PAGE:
So I guess I’ve written that this is a Dungeon Keeper clone in a whole bunch of places over the last few months.
Quite clearly, Dungeons is so heavily inspired by my beloved monster management sim as to essentially be wearing an “I Heart DK” cap and matching t-shirt at all times. But instead of slavishly recreating it, what it’s done is take the concept and apply whole new mechanics. That, in itself, is remarkable. Why don’t more game tributes/remakes/sequels do that? All of the fan lure, less of the cynicism, more self-pride in the act of creation. Dungeons does this while still remaining a Dungeon Keeper game – as opposed to (oh dear) XCOM reducing concepts to abstracts and thus pissing off a whole mess of people, regardless of how good it might turn out to be. Dungeons is still building and strategy in a beast-filled fantasy underworld, but it’s the other side of the mirror.
Creatures aren’t attracted and raised, so much as bought and installed – camping out in key locations like respawning turrets. There’s a tower defence undertone to Dungeons, which is essentially all about allocating resources as efficiently as possible. Put your good stuff here, place diversions and blockades there. Monsters aren’t directly controllable for the most part, and are designed to be regularly-murdered fodder.
The difference from both Dungeon Keeper and tower defence tradition is that the invaders (‘Heroes’) are not fodder. They’re your key resource. They’ll enter your dungeon at regular intervals from fixed gates, and your task boils down to directing them around your lair, ensuring they encounter very specific obstacles and temptations. Killing a hero is useless; you have to satisfy them first, because only then will they release the ‘soul energy’ resource that’s absolutely vital to blingifying your underkingdom.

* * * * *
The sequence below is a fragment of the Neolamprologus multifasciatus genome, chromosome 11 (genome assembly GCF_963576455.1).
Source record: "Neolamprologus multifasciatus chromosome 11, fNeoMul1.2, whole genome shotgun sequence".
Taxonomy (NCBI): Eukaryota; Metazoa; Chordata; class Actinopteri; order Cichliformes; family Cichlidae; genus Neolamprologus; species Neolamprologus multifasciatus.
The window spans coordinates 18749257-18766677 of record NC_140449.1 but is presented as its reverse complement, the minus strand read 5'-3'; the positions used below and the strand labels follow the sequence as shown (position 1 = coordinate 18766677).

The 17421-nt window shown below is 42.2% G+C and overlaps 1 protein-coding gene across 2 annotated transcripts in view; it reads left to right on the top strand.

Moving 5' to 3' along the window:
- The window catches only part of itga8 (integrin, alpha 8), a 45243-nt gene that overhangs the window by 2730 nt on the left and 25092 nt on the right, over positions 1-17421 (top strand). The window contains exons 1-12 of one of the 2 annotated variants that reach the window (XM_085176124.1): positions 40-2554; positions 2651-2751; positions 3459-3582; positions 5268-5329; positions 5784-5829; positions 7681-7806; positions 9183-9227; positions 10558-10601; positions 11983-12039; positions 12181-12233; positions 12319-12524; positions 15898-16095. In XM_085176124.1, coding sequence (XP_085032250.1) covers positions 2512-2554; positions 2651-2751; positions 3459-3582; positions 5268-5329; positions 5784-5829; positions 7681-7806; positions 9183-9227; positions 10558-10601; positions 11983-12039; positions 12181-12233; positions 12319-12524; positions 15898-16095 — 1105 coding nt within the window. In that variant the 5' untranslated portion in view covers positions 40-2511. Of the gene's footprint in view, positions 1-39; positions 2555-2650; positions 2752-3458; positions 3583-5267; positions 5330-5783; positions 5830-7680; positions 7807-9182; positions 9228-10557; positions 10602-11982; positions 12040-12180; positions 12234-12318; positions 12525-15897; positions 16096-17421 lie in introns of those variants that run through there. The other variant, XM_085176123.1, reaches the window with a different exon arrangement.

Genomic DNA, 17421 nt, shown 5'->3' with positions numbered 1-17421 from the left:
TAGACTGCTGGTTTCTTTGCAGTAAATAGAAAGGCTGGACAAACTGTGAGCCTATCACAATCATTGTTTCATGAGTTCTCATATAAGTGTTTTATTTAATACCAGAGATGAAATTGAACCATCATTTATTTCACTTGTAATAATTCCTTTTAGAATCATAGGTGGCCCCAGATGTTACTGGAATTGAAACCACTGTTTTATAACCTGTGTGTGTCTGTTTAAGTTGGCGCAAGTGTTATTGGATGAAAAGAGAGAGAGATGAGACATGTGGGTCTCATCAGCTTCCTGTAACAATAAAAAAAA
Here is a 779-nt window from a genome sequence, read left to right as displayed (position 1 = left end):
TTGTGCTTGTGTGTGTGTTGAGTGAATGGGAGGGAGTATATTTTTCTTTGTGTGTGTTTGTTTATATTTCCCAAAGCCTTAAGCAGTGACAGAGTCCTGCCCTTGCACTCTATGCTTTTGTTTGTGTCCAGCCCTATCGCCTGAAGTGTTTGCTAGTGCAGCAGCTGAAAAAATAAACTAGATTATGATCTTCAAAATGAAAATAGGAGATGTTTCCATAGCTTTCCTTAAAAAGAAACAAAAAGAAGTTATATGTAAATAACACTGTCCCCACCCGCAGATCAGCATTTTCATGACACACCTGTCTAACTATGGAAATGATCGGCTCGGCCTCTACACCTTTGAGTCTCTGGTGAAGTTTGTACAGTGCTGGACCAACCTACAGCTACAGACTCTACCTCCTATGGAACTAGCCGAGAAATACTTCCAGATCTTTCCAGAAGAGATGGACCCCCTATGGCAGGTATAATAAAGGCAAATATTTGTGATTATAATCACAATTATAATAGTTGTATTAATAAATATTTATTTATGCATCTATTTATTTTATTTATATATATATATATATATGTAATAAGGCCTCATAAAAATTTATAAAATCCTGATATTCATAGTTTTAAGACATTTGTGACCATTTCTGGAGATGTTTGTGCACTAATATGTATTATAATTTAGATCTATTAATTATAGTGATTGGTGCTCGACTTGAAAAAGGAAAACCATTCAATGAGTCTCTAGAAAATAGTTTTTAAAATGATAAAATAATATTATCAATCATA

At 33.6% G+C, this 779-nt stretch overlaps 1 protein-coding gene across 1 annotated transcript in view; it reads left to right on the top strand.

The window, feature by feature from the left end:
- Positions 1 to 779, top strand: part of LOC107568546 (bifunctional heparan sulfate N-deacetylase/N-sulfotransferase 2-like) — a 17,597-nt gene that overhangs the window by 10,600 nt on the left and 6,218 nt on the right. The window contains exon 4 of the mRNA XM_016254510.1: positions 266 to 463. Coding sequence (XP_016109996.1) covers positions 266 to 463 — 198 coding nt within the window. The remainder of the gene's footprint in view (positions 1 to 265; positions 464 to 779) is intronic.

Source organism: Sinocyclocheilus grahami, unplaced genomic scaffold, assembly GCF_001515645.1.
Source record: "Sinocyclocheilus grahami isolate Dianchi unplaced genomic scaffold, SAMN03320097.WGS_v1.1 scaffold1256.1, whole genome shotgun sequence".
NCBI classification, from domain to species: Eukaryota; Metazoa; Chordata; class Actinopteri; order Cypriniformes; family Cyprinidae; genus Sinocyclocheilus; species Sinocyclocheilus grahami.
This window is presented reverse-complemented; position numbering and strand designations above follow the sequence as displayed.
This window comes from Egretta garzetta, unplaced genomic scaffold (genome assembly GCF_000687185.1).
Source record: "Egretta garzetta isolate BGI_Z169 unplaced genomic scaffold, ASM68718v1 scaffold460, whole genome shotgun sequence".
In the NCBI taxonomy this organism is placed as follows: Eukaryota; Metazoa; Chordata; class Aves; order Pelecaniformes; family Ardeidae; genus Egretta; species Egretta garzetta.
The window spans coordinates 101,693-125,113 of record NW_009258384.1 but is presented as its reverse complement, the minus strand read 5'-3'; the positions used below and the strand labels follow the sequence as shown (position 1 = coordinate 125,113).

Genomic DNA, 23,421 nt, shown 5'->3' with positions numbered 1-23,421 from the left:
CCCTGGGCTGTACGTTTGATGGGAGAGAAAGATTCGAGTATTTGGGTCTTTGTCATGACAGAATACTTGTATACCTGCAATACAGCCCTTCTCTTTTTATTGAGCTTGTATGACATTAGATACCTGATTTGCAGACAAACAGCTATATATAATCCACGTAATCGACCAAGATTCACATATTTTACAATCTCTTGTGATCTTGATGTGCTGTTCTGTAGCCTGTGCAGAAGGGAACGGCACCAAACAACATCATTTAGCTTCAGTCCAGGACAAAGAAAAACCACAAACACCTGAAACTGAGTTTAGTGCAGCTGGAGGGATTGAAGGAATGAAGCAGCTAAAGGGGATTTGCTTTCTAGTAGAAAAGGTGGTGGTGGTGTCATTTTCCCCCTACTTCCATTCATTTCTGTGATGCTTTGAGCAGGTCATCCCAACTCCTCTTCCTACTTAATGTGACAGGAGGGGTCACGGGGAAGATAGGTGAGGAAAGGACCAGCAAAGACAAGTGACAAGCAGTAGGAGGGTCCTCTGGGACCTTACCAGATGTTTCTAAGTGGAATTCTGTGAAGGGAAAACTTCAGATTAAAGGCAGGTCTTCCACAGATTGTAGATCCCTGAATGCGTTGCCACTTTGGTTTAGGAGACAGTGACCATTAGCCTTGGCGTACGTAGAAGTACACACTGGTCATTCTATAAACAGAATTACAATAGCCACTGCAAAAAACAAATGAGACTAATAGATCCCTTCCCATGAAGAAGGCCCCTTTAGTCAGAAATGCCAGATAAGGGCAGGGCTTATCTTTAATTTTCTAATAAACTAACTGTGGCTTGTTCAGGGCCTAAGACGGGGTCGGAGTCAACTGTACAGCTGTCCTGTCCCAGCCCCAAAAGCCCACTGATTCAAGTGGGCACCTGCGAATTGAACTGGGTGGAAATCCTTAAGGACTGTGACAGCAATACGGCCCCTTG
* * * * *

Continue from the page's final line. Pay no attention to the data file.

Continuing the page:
Some heroes want gold. Some heroes want to cram their heads with knowledge from your library. Some heroes want to get the living shit kicked out of them by monsters. Weak-minded fools, the lot of ’em, but you need to cater for all manner of freaks.
I’m only about six levels in so far, and to be honest it can get quite tough at times. It’s exceptionally clever once you get past the oft-cumbersome interface, but it’s also incredibly exacting as the threat level rises. I’ve not been able to indulge myself by creating the dungeon I want to create, but instead must create a near-mathematical trap network. It’s not square peg/square hole, but a break in the supply chain can lead to devastation. Again, it’s that tower defence construct- the invaders gradually increasing in strength and numbers, and if you haven’t spent your money wisely they’ll breakthrough your major chokepoints to lay waste to the exposed base/Dungeon Heart beyond. My Pet Dungeon this really isn’t.
What you’re juggling, at all times, is Prestige (earned by decorating your dungeon with incidental items such as chairs made of bone and creepy candlesticks), the aforementioned Soul Energy, and good old Gold. This latter’s obtained in the age-old DK fashion of sending imps mining, though it’s obtained a little more ambiently and tends to be the least essential resource. With this trio of stats, you buy spells, upgrades, rooms, and portals – the monster-spawning turrets. All of these work in tandem to lure heroes around the place in a manner of your strategising, and to then dispatch these heroes at the right moment. It’s meticulously thought out, but man oh man it’s hard work at times.
I’m impressed by its depth and complexity on an intellectual level, but so far it’s not entirely worked on an emotional level – I’m uncharmed by the listlessly fussy character design, I don’t feel attached to the sprawling lairs I’ve made and I definitely don’t like the poorly-translated humour. I’d almost rather Dungeons was pulled away from its pantomime-dark Dungeon Keeperiness and put into something more like a bright, 2D tower defence game that pushes its clever mechanics front and centre instead of subsuming them into this strange tribute.
But I shall push on, because I know full well greater layers of complexity, of monsters and heroes and spells and rooms await me. For now, I will carefully suggest you should take a look at what’s a hugely ambitious and oh-so-PC game, not make the mistake I did – writing it off as some cheap rip-off. Granted, they haven’t exactly gone out their way to discourage people from presuming that, so discovering just how profoundly different it is a satisfying surprise.